Inside dentistry, there is some uncertainty as to what dental practice transition specialists actually offer, what services they provide, and how complex a transaction they can handle. The simple answer is that a dental practice transitions specialist can do just about any type of transition. Before undertaking the challenge though, the viability must be determined for each of the parties involved.
Here is a very common scenario:
A senior doctor has been practicing dentistry in a location for about 30 years. When she first began practicing, she joined the dental office at that location as an associate. Eventually she bought the office from the mentor in the dental practice.
Since then, she has continued working in the office as a solo practitioner, making a comfortable living by keeping the overhead “low.” The practice is a golden opportunity for a fresh, new dentist, and the senior doctor feels that the mentored person is ready to begin the transitional process.
Generally, the senior doctor is looking for is the kind of dental practice transition she experienced decades ago when she started in dentistry.
The senior doctor wants to find an associate to come in, earn his keep, bide his time and be willing to take the reins on the day when the senior doctor decides to retire. The senior doctor wants somebody in the office who is young, wide-eyed, willing to learn, and looking for the opportunity to shadow her while he waits in the wings. Generally senior doctors remember the time when they started, when sweat-equity was just that, and expect that since their practice has not changed much since that time, that it is still a viable way to find a successor.
Does Taking on an Associate Dentist Work Well Today?
Without the proper analysis, there is no feasible way to tell anybody if their ideas are reasonable. Without looking at the most obvious issues, including office size, staffing and new patient flow, it is impossible to know if an associate could be adequately supported.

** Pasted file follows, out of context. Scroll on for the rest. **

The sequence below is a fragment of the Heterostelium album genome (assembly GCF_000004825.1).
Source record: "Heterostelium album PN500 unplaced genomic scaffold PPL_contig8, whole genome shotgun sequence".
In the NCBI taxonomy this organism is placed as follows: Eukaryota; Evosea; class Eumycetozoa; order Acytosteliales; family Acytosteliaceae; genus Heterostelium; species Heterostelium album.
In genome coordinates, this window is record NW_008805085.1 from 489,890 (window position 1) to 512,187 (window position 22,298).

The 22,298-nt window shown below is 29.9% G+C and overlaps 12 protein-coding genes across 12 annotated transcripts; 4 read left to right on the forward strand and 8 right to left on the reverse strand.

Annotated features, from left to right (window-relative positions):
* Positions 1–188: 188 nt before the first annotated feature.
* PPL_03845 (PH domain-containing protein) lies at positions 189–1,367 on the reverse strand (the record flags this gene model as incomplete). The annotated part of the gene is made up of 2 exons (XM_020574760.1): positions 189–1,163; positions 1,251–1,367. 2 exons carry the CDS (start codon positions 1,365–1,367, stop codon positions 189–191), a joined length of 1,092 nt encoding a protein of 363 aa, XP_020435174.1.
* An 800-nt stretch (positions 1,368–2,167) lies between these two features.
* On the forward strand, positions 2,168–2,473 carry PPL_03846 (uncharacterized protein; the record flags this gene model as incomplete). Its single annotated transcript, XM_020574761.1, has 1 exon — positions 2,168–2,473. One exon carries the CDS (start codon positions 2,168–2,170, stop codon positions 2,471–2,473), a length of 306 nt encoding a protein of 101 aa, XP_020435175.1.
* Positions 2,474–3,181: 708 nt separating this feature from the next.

Many questions arise such as:
- Is the production of the practice sufficient enough to support two doctors?
- Beyond that, is the staff willing to adapt to another doctor?
- Is the senior doctor able or truly willing to mentor and relinquish some of the patients and responsibility?
- Will the patients accept being scheduled with a new doctor?
Possibly the most important consideration, is that the junior doctor will be coming in with massive debt unheard of at any time in the past. In a world where a $150,000 debt is the low end of the range, “sweat equity” takes on an entirely different definition.
What Does Your Golden Opportunity Look Like?
Every opportunity is a golden opportunity for the right doctor. What is most important is finding the right dental practice transition structure for your own golden opportunity. Without a professional analysis, how can anybody tell you that your office is ready for an associate or that it could sell for a specific price? You cannot diagnose and treatment plan dentistry without looking in a patient’s mouth.
Transitions can take on many forms, and Henry Schein transition specialists have seen most of them. Why do I say ‘most’? Because the next phone call will probably bring something new to adapt to and include in the progressive realm of dental practice transitions.
In coming months, we will look at real-life transition studies—the good, the bad and the specifics.
Keep in mind that dental practice transition strategies start the day a practice begins. Managing that practice as it evolves will allow for smoother and more profitable transitions.
Greg Auerbach, MBA
Henry Schein Professional Practice Transitions, Inc. is a national leader in dental practice transitions. A subsidiary of Henry Schein, Inc. they provide expert guidance for selling and buying dental practices, dental practice fees and management, assessing partnership and associate-ship opportunities, and performing dental practice appraisals and valuations.